If you read my first article about happiness, you’re probably thinking, “OK, doc, I get it. But it’s not like I’m actively choosing to be miserable! There must be more to this whole happiness thing.” And you’re right!
First of all, there are different ways to measure happiness. For example, a lot of us think that more money, a better job, more free time or a better golf game will bring us happiness. In the short term, we’re correct. The trouble is, all of those things only make us happy for a short period of time.
In the field of positive psychology, which is literally the study of what makes humans happy, there is a term called hedonic adaptation. Basically what it means is that, because our bodies get used to stimuli and begin to tune them out, we get less happiness and satisfaction out of things like more money as time goes by. Our response to this decrease in happiness is often to think that we just need even more of whatever it was that worked the first time: money, job, etc. The problem, of course, is that we keep adapting to the new stimulus and keep needing even more to get us the feeling we are looking for. It’s a cycle, and we can’t win when we are running around within it. (If you’d like more information on this, there is a great documentary called Happy available on Netflix)
So, what is the alternative? It’s a fancy word called eudaimonia. This is the word used to describe living a happy life in complete alignment with our core values and beliefs. Contrast it with hedonia, which is satisfaction through the pursuit of pleasure, and you see the different kinds of happiness I’m talking about. Eudaimonia brings us back to words that don’t get used a lot in today’s hustle-and-bustle world. Words like integrity, honesty and reliability. Many people might think that those words are synonymous with “boring” and can’t possibly lead to happiness. But consider this example of a friend of mine:
Mark is a terrific salesman who had a job making great money selling specialized medical equipment. He loved seeing his customers and helping them help their patients and helping their offices run optimally. For the first several years at this job, Mark loved it and came home each day feeling happy and fulfilled. Then, the company changed its manufacturer; it began having all its products made in a cheaper factory to help cut costs. The trouble was, they didn’t lower their prices and the products themselves were of lower quality. After that, Mark was faced with his customers, who had grown to trust him, asking him why their equipment was breaking down more often. Mark didn’t have a good answer for them, and he began to dislike his job. He became very unhappy with his life, in general.
One day, Mark and I met for tea and we were talking about how unhappy he’d been recently. When I heard what was going on at work, I said, “It sounds like you’re being asked to work without integrity.” Mark’s response was an emphatic “Yes! That’s exactly what it is. I’ve got to fix THAT.” So, he contacted the management of the company and expressed his concerns about their decreased product quality and the company’s reputation with its customers. When the company was unwilling to change its ways, Mark left to find a job where he could be honest every day.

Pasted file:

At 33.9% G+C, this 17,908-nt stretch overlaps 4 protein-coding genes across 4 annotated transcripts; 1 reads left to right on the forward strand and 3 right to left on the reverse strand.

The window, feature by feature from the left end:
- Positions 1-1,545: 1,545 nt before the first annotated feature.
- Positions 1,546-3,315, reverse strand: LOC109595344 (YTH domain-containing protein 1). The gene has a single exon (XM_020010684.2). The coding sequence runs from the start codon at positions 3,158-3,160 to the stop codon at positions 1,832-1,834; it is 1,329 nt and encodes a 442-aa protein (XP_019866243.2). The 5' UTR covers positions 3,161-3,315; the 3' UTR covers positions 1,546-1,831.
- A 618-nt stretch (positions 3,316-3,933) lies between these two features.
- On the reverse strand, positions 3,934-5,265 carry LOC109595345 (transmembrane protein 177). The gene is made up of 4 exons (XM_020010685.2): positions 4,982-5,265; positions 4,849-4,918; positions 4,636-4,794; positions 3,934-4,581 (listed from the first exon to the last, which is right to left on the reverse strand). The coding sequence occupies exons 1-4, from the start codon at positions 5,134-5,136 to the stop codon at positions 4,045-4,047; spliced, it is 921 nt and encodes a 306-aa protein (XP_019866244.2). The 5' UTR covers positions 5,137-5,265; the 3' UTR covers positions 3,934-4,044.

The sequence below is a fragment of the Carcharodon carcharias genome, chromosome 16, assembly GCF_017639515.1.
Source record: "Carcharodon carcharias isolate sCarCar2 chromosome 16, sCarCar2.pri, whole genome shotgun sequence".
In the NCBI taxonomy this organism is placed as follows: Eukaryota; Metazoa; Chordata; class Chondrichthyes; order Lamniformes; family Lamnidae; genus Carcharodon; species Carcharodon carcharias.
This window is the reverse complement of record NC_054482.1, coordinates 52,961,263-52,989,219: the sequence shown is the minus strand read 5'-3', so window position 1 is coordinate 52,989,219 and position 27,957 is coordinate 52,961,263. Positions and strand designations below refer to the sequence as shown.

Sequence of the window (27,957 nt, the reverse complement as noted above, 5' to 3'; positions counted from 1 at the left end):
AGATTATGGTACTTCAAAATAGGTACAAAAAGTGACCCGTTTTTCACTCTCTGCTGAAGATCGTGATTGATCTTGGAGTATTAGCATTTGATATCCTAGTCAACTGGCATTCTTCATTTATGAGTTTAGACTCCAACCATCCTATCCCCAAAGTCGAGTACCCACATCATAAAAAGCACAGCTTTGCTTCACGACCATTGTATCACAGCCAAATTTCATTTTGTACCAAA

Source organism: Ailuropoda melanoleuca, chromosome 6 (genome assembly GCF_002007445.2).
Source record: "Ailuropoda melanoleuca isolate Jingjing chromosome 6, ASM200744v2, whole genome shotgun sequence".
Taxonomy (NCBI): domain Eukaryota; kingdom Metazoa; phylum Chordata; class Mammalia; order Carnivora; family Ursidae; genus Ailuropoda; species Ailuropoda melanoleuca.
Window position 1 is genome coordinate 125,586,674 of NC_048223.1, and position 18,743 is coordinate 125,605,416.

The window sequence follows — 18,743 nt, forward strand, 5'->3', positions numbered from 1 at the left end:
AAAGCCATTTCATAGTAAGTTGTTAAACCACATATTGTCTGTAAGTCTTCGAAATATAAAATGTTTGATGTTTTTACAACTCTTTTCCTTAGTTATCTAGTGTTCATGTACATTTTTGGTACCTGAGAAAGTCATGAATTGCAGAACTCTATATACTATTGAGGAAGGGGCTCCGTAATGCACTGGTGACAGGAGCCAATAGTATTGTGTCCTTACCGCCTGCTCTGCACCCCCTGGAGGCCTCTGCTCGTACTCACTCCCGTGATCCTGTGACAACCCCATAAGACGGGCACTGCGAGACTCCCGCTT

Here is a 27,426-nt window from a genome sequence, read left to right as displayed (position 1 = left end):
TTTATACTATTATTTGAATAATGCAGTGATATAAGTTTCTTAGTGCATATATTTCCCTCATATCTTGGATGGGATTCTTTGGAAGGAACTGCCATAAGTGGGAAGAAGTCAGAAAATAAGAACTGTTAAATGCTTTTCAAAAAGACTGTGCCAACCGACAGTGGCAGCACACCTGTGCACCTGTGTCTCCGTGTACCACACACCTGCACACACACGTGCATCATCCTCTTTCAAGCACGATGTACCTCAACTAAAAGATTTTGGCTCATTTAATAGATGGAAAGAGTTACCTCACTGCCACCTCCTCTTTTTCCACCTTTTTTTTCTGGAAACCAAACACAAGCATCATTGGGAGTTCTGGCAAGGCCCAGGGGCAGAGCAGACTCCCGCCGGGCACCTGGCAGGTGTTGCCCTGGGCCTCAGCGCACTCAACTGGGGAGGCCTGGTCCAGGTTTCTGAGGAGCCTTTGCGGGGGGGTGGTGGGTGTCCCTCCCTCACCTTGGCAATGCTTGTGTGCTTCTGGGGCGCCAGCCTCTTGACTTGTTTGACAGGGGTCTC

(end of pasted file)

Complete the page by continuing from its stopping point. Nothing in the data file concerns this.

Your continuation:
You see, Mark needed to feel like he was acting with integrity; that he was an honest and trustworthy man. Even if his old company had given him a raise or a company car or a stock share, he still would have been unhappy in the long run, because he felt that he was not being his best self. He needed to pursue eudaimonia.
Your values are probably different than Mark’s. And they might shift in priority level as you go through life or as circumstances change. But once you know what they are, it’s a lot easier to live our lives in alignment with them. Even if you already have a good handle on your values, it’s a good idea to check in with yourself every so often to see if your priorities have shifted.
Whenever I notice that I am experiencing a feeling of unhappiness or depression more than I would like, one of the questions I ask myself is, “Am I living my core values today?” Usually, the answer is, not really. For example, when I used to work in an office where I really didn’t like my boss, I would find myself checking my personal email or Facebook when I didn’t have a pressing task. I could have gone and asked for a new project, but I had a lousy attitude and would just sit there. Eventually I realized that part of the reason I hated my job so much was that I wasn’t doing my best work. When I started giving 100% at the office, I still didn’t like my boss, but I was much happier at the end of each day and I stopped dreading my morning commute.
I encourage you to examine your own life; make the changes you can make to live more in line with your values and see how amazing you feel after a good day of a eudaimonic life!